“I see, well call me if you find anything else alright?”
“Yeah, and you better do the same.” Rick hanged up, and that was that.
Holmes walked inside the office of Dr. Arcane and Dr. Huntsville several hours later for his daily psychosis. The floor was that of a soft carpet. A leather couch was by him against the yellow wall. Across from him was a blonde woman, a woman who wears her long dirty blonde hair down near her tanned skin, the kind of tan one only gets naturally. Her attire was a light brown suit, button down, with a brown skirt that ended slightly above her knees. Her green eyes glowed.
“Do you know why you are here Detective?” Her voice was calm and smooth.
“Yeah, I’m here because I imagined a man in an alley.”
“Describe this man,”
“Fat, short, round nose, bruised face, claimed to be Jimmy Carabi, problem is Jimmy was found dead in that alley ten years ago.”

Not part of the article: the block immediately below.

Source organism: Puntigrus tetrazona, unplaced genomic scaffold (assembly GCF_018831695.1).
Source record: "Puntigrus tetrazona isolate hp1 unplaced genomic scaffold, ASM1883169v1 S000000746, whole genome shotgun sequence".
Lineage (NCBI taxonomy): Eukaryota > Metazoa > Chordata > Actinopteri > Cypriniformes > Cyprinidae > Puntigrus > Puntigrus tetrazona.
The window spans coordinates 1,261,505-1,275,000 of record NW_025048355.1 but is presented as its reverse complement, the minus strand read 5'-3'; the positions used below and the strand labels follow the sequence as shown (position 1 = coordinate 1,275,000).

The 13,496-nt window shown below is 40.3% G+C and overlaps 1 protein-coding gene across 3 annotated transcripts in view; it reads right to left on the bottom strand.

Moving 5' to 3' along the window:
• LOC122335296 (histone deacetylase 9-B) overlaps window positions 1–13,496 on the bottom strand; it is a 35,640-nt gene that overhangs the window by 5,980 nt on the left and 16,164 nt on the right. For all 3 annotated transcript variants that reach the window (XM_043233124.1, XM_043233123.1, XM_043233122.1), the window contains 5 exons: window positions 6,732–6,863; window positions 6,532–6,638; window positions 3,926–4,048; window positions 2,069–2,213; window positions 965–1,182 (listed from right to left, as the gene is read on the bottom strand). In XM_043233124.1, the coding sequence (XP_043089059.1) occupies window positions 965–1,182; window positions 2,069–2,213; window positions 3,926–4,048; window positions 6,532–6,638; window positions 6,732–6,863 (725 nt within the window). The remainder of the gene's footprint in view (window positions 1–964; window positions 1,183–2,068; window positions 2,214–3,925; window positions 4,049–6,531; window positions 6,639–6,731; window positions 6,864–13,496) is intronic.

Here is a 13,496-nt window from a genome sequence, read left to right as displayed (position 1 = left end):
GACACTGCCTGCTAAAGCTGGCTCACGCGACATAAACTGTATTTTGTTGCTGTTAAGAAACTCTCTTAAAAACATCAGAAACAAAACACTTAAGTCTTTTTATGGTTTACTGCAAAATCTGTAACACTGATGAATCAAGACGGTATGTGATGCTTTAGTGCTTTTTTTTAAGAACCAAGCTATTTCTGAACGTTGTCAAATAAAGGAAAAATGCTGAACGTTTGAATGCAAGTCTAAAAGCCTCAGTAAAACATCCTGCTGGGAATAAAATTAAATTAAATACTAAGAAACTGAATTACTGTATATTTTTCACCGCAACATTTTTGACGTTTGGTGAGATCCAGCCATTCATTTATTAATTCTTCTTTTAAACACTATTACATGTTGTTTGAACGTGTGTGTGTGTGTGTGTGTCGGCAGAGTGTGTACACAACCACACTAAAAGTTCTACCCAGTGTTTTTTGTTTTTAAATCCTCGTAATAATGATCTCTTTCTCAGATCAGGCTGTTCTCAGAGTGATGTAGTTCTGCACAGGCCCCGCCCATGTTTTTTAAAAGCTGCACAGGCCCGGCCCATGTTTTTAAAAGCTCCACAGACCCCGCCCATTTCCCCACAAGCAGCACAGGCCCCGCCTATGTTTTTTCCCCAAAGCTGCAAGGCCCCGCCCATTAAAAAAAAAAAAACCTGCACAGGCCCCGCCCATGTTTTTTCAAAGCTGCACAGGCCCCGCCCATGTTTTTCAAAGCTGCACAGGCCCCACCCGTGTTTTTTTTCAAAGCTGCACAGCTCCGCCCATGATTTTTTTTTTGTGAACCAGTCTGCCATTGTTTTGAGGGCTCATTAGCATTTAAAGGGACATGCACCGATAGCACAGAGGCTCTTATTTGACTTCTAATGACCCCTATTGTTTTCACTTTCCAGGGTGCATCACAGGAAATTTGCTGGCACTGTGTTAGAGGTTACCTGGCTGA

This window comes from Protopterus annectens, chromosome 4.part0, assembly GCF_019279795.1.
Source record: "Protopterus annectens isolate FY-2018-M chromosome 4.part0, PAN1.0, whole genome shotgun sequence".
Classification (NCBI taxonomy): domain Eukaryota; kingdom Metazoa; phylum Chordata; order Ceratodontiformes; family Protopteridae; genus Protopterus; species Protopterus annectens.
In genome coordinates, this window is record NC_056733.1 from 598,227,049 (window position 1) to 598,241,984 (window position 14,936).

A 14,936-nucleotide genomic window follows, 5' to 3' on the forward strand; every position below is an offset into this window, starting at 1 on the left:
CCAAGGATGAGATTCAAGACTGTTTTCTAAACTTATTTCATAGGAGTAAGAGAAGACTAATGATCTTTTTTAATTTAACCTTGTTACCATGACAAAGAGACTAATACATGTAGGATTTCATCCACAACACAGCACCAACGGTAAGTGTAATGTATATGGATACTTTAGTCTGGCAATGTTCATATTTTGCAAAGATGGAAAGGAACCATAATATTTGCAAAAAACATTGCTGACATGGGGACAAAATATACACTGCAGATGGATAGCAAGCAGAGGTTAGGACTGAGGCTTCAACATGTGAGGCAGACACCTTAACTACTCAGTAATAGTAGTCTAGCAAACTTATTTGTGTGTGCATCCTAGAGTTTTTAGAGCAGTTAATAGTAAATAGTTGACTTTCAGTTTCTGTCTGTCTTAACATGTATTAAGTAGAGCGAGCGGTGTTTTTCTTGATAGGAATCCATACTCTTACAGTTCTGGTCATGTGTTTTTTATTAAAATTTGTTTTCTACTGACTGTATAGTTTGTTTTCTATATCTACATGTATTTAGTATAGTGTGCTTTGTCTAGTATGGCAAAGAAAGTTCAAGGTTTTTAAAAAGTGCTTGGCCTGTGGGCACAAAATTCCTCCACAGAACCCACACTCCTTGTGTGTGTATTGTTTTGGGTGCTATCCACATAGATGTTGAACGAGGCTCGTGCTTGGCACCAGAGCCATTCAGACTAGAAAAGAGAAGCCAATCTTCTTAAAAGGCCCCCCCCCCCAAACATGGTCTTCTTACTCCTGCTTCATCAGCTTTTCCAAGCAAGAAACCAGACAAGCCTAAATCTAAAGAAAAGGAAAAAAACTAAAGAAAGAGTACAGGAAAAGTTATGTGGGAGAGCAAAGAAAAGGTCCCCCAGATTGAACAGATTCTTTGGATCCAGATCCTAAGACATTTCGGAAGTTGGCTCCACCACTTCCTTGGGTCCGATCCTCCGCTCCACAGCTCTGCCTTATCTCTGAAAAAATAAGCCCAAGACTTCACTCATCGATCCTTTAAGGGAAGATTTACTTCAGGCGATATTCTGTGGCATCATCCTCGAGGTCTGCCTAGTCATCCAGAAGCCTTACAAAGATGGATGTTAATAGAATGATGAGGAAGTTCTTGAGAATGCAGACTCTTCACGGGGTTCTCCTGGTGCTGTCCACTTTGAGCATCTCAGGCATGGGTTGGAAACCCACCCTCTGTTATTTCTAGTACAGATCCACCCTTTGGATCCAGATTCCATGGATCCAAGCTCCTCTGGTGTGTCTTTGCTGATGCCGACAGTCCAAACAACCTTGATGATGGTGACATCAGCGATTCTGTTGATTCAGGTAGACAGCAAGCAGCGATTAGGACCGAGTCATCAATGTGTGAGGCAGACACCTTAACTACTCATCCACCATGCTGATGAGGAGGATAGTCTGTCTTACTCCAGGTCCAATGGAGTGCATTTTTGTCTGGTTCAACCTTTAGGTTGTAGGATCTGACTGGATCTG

“Right, and this man was considered the murderer of Chuck Luis correct?”
“Yeah, he took the wrap.”
“Were you the one assigned to this case?”
“No, I was still in the academy at the time. I never even heard of Jimmy or Chuck until yesterday.”
“Alright, have there been any other hallucinations besides this one?”
“No, but I have had dreams about it.”
“Yeah, two I think, the first seemed like Chuck getting iced, and the other was Jimmy getting beaten’ with a brick.”
“I see, and when did you first have your first dream?”
“The night before the um’ hallucination,”
“I thought you never heard of Chuck until yesterday?”
“Yeah that’s true but the way it happened was just the same as his homicide.”